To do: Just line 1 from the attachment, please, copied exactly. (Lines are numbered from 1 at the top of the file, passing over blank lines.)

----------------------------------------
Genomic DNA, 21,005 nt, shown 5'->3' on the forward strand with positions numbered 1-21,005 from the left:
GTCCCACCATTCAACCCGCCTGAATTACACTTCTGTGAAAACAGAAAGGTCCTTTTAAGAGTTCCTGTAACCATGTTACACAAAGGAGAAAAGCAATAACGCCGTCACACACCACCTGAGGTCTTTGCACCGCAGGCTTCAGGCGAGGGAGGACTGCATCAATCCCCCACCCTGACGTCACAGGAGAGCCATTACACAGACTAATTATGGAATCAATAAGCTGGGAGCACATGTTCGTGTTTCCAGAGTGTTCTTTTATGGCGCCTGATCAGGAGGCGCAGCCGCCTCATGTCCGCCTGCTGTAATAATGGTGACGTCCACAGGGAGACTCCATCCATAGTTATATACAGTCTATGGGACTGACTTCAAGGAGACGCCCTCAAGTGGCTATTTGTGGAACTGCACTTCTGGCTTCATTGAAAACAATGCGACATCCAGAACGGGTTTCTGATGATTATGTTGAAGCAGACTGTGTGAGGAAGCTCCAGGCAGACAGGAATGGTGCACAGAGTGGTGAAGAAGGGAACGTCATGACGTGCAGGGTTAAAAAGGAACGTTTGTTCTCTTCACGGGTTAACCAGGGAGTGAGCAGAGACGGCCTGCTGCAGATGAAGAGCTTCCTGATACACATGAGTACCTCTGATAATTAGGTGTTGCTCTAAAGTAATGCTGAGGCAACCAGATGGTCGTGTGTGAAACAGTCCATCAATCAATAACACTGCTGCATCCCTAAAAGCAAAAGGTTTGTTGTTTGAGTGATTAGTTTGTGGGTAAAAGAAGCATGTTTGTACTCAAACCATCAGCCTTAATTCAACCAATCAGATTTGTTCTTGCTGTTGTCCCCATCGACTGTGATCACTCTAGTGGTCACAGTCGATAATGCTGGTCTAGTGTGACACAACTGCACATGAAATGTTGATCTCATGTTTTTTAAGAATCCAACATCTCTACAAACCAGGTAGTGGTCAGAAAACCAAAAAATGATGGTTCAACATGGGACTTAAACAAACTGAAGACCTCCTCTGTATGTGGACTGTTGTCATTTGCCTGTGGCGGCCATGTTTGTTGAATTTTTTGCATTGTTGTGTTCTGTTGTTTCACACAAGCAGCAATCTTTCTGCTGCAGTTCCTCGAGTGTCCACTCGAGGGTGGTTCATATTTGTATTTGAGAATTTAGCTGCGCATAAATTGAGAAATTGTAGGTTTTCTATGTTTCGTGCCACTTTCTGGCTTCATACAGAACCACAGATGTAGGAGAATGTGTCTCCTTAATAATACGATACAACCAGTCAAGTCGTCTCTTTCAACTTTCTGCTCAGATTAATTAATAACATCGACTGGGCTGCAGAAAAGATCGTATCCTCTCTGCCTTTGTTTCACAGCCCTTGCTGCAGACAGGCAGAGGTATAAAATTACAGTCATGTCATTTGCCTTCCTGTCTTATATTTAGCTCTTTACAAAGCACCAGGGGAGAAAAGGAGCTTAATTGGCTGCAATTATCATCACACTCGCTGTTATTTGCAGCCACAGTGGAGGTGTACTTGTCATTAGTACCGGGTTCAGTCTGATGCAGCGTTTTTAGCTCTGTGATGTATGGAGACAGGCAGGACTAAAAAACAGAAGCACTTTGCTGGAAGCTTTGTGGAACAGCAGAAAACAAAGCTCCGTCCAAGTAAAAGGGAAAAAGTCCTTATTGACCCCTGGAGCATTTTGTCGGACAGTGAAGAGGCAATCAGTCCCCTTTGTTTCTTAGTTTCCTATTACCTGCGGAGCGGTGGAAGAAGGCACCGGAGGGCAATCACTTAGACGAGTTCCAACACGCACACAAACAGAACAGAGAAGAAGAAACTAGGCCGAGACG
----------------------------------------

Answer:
Genomic DNA, 21,005 nt, shown 5'->3' on the forward strand with positions numbered 1-21,005 from the left: